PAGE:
Visual Basic contract: We will make 95 percent of the grunt work of creating GUI apps and COM components easy by doing it for you in ways that you can't see. You're on your own for the other 5 percent.

Most of Visual Basic is a black box. It works, but you can't tell how except by inference and testing. Delphi is a root-beer-colored box. If you take the time, you can see through the glass darkly to discover how it works and how to extend it.

Given those two contracts, programmers might reasonably choose one or the other. I prefer Visual Basic, however, I no longer believe VB is fulfilling its contract.

Why I became weary of my favorite language
I like Visual Basic because it hides the details. If you've written even the simplest Windows program in C you know that there's a message loop and an incredible amount of other boiler-plate code behind every form before you write a single line of code. With so many languages claiming RAD development features these days, young programmers may not realize how revolutionary Visual Basic was when it first shook the programming world back in 1987.

The original Visual Basic form creation model is my standard for evaluating all new features. I put my test in the form of a True or False statement. "In Visual Basic, using feature X is as easy as creating and using forms." That's the standard set by Visual Basic 1, and it's the standard I expect new features to attain. Let's try it out:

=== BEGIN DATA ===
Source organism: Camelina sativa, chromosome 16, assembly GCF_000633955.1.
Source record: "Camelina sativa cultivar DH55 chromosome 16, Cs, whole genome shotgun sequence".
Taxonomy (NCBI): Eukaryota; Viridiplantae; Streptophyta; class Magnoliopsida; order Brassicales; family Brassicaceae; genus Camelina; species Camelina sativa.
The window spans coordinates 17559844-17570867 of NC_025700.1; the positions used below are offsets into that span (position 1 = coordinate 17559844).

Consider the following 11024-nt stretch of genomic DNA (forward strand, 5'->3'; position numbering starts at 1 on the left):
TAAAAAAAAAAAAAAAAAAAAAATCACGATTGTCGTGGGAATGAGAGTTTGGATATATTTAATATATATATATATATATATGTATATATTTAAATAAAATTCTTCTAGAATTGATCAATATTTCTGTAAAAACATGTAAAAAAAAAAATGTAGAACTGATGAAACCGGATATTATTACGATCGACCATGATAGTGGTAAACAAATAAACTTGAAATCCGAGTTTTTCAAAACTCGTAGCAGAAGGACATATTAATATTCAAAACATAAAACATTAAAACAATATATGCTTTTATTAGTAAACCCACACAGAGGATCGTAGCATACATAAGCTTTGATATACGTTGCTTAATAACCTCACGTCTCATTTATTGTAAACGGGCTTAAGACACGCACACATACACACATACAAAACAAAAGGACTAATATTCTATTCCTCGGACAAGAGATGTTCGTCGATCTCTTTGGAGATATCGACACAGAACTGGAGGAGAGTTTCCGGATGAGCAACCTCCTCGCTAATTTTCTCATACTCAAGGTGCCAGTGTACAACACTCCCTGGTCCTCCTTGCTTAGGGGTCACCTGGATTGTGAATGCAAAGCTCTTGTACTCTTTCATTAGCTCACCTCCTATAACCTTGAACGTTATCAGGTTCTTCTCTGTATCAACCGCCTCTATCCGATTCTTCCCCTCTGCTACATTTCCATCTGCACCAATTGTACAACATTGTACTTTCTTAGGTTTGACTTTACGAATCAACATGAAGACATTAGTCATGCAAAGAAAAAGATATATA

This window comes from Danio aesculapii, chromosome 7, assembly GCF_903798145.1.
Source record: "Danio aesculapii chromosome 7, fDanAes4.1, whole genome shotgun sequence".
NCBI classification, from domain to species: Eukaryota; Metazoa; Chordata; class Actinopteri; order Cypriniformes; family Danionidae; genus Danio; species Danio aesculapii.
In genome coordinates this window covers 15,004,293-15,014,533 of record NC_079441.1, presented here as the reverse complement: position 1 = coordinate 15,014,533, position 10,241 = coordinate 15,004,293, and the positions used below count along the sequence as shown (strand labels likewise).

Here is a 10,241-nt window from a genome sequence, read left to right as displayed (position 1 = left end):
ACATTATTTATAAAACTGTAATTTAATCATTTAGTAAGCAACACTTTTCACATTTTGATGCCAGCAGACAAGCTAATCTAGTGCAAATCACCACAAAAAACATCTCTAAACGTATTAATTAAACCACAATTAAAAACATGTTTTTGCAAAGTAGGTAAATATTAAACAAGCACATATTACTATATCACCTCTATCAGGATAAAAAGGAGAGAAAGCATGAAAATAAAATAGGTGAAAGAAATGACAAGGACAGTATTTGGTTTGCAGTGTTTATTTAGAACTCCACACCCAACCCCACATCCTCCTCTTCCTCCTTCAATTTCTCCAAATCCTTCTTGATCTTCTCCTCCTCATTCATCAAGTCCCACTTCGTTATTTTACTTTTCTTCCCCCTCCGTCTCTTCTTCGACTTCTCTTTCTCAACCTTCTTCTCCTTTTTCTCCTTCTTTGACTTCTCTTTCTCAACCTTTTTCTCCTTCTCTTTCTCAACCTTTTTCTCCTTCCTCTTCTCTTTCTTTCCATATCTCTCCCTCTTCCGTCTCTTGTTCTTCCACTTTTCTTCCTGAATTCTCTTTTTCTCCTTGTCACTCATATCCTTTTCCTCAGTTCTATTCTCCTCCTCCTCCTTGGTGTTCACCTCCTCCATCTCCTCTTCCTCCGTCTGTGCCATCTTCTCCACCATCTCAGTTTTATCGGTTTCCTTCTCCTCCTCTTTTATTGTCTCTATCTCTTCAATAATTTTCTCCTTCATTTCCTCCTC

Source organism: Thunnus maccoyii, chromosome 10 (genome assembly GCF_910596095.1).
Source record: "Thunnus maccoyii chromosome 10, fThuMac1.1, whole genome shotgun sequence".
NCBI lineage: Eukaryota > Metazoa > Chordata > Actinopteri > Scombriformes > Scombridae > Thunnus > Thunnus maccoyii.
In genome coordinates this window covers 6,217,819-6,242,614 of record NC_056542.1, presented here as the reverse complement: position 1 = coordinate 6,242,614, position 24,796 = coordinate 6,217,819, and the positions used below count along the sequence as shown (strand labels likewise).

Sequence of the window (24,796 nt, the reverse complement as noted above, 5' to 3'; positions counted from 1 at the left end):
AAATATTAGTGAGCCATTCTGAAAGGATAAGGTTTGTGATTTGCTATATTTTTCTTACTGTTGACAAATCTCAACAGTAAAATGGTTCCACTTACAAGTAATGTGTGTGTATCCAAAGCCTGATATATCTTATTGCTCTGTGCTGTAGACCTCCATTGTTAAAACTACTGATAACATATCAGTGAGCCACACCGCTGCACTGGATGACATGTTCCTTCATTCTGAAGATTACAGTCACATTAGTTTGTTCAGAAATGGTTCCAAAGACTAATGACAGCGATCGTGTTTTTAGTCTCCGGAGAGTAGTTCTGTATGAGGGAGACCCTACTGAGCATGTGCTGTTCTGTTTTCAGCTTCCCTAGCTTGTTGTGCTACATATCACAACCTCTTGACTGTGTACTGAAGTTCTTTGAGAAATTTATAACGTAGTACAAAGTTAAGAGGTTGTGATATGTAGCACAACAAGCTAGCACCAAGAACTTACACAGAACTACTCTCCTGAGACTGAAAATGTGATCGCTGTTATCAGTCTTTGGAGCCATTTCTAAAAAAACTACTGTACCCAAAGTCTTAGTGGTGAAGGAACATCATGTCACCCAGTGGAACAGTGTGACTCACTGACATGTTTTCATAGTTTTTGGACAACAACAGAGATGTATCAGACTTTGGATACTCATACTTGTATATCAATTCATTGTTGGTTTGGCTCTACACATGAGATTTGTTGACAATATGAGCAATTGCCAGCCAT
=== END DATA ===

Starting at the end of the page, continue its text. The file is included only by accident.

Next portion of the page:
"In Visual Basic, creating controls is as easy as creating forms." True in theory, False in practice. While you could create a UserControl as easily as a form and start adding properties, methods, and events, it wouldn't be a realistic control. You have to use a wizard to delegate the properties and methods. Using wizards is a technique taken from Visual Basic imitators such as Delphi. Visual Basic does not imitate this technique very well since wizards in state-of-the-art programming environments are two way while VB's wizards are mostly one way.

"In Visual Basic, object-oriented programming is as easy as form programming." True at the first level, but increasingly False as your classes start to add advanced features. There are silly flaws in VB's implementation of common object-oriented concepts such as friends and static members, and it remains the only "object-oriented language" with no inheritance or constructors.

"In Visual Basic, creating COM objects is as easy as creating forms." Mostly True. Visual Basic has done an amazing job of hiding COM mechanics. Some Visual Basic programmers complain that VB is too automatic in its generation of GUIDs and management of compatibility. Things can get messy when you run into circular references. Also, delegation requires a lot of handwritten code, even though it's boilerplate that could easily be generated automatically. But the part of COM that VB does, it does well.